Voluntary overtime pay rules


In this guide for employers, we look at the rules relating to voluntary overtime pay, including how voluntary overtime differs to compulsory overtime, who is entitled to be paid for voluntarily working additional hours and whether voluntary overtime pay should be factored into holiday pay entitlement.

What is voluntary overtime pay?

Voluntary overtime is typically defined as any hours worked by an employee, on an agreed or voluntary basis, in addition to their normal fixed or contractual working hours, whereby voluntary overtime pay is the rate of pay, enhanced or otherwise, for undertaking these additional hours.

What are the rules relating to voluntary overtime?

There may be various reasons as to why an employee is asked to work overtime, for example, due to sickness-related staff shortages or to enable an employer to cope with an increase in customer demand.

The requirement for an employee to work additional hours over and above their normal fixed or contractual working hours will depend on their employment contract. Overtime can be either voluntary or compulsory.

Voluntary overtime is where there is no contractual obligation on an employer to offer additional hours, nor is there any obligation on the employee to work these hours if offered. In other words, there is nothing in the contract of employment requiring the employee to work extra hours.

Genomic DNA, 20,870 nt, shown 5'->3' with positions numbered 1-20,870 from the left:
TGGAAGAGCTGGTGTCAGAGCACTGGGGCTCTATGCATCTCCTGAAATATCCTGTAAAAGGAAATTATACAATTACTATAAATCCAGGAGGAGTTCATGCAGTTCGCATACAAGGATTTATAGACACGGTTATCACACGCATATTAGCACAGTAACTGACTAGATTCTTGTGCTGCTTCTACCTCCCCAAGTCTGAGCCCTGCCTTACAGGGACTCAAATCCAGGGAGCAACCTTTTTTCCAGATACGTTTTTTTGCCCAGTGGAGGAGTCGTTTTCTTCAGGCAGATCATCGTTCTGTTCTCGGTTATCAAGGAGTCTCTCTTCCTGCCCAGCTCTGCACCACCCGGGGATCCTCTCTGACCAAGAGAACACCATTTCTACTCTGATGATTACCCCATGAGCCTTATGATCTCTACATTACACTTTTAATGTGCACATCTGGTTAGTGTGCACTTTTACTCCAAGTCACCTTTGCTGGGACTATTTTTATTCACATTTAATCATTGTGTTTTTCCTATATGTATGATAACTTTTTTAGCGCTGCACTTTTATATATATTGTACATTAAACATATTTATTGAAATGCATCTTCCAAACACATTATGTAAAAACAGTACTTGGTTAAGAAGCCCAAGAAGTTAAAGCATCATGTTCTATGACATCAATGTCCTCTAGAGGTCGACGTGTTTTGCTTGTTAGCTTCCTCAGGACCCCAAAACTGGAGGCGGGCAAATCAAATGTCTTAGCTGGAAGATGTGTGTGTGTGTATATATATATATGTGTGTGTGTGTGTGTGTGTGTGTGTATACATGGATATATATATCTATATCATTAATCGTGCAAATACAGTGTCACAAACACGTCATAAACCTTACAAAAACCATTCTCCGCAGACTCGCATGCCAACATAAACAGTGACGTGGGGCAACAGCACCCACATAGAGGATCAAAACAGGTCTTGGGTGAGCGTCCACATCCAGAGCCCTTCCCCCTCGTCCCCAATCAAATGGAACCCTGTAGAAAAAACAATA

Further, in circumstances where overtime is voluntary, an employee should not be subject to any detriment for refusing to work any more hours than they are contractually required to do.

What are the rules relating to compulsory overtime?

There are two types of compulsory overtime, namely guaranteed and non-guaranteed. Guaranteed compulsory overtime is overtime that an employer is contractually obliged to offer and, equally, an employee is obliged to accept.

This could be, for example, where employees are scheduled to work overtime on the last Friday of every month to fulfil a regular order for a particular customer over a certain period.

Non-guaranteed compulsory overtime, on the other hand, is where the employer is not obliged to offer the employee any additional hours although, where it is offered, the employee is contractually bound to undertake this extra work.

By way of example, this could be where an employer anticipates the need for employees to work extra hours during busier times of the year, but doesn’t know exactly how much overtime will be required in advance.

What are the rules relating to working time?